In the near future, many more cloud service providers will add planning and forecasting applications to their offering. A primary reason is that planning and forecasting are rarely core components of companies’ ERP systems. This means companies can run one manufacturer’s ERP application internally, while simultaneously leveraging another’s best-of-breed planning/forecasting application via the Internet.
2. Logistics: Some core warehouse and transportation management applications already are available online from cloud providers. Over the coming years, more and more cloud computing applications for functions such as network strategy, inventory management, warehousing, and transportation will become available. Processes such as global trade compliance, replenishment planning, order processing, transportation load building, fleet management and transportation route planning are likely candidates.
3. Sourcing & Procurement: Cloud computing represents a great opportunity to reduce total cost of ownership—the most commonly cited success metric in sourcing and procurement. A key reason is that cloud-based tools are inherently collaborative and accessible, creating major benefits for companies that deal routinely with thousands of suppliers. For example, cloud-based collaboration allows multiple parties to jointly develop supplier contracts, dramatically enhancing contract management.
Myriad sourcing and procurement capabilities are rapidly coming online, including procurement report generation, database centralisation and supply chain visibility. Retail potential is particularly strong.
4. Service and Spare Parts Management: Many companies underperform in service and spare parts management, despite the fact that this area often generates a high proportion of an organization’s profits. Companies can gain significant advantages by using cloud computing to upgrade their capabilities and implement new processes rapidly without extensive capital expenditure costs.
Tools such as warranty validation are already available to service operations, and cloud applications for reverse logistics/returns processing, technician dispatch & tracking, and spare parts inventory pooling & distribution are expected soon.
Embarking on the cloud journey
Given the benefits that cloud computing can deliver, and the pace at which new supply chain-focused services are emerging, it is highly likely that most companies’ supply chain operations will soon embrace some level of cloud computing. Indeed, many have done so already (see information panel for some case studies).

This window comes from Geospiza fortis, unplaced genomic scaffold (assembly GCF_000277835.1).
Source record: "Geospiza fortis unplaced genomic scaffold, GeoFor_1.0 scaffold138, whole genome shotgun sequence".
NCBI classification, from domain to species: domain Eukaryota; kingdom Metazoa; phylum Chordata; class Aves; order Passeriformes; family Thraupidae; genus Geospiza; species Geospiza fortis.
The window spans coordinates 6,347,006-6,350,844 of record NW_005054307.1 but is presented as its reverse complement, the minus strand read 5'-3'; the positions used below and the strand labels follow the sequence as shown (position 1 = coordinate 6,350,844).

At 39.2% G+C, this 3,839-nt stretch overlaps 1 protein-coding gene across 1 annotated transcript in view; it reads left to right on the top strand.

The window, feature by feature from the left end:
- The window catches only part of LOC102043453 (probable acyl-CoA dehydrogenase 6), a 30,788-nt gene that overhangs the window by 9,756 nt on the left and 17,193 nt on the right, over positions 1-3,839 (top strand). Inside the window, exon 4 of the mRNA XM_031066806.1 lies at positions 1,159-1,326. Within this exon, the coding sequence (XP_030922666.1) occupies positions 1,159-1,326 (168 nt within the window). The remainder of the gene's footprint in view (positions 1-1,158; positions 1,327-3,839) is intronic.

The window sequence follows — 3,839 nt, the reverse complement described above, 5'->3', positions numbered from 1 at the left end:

While supply chain applications for cloud computing are still in their early stages, the technology itself is largely proven. By working “in the cloud,” companies have shown they can rapidly implement and operate applications that are secure and inexpensive, while enjoying lower maintenance and upgrade costs throughout the relationship.
Process management may also be improved, since cloud computing offers a highly collaborative framework with centralized storage and contact points, fewer visibility barriers, and the opportunity to enact simplified, standardized processes. A further advantage is elasticity, making it possible to scale up at pace with minimal waste of time and capital, and even to switch applications entirely without a lot of added cost or complexity. This brings the ability to enter new markets or launch new services quickly.
Initial steps to entering the cloud
As companies plan and prepare their cloud strategies, there are six initial steps that Accenture believes they should take. These are:
Develop your strategy: Which processes should you retain internally, and which processes might best be outsourced to a cloud-based services provider?
Define the business case: Develop a detailed ROI and risk analysis. Insist that prospective suppliers provide data-driven analyses to quantify the anticipated benefits, based on total cost of ownership.
Set the standards for success: Define what success will look like. Clearly, it will not be based solely on costs, so be sure to define the sequence and scale of benefits: flexibility, scalability, speed to market, etc.
Survey the market: Cloud computing is basically a new paradigm, with regularly emerging capabilities. Make a concerted effort to stay on top of developments.
Collaborate with supply chain partners: One of the benefits of cloud-based applications is easier integration, so it is particularly important to involve supply chain partners in decision making.
Evaluate frequently: Start with low-hanging fruit, and measure as you go along to ensure that the hoped-for benefits are being realised.
Supply chain’s migration to cloud: not “if”, but “when”
While it will take time for supply chains to transition to cloud computing, we believe the operational benefits and potential savings from clouds are too great to ignore.
So the question isn’t whether cloud computing will become a fundamental technology in the next decade; it is how successfully companies will profit from the capabilities it offers. If your organization has not yet started its journey to the cloud, now may be the time to start drawing up your roadmap.
Thomas Schramm is a managing director in Accenture’s Supply Chain Management practice. Sergio Nogueira is a senior executive in that practice who focuses on supply chain technology. Derek Jones leads research & development for Accenture Supply Chain Management.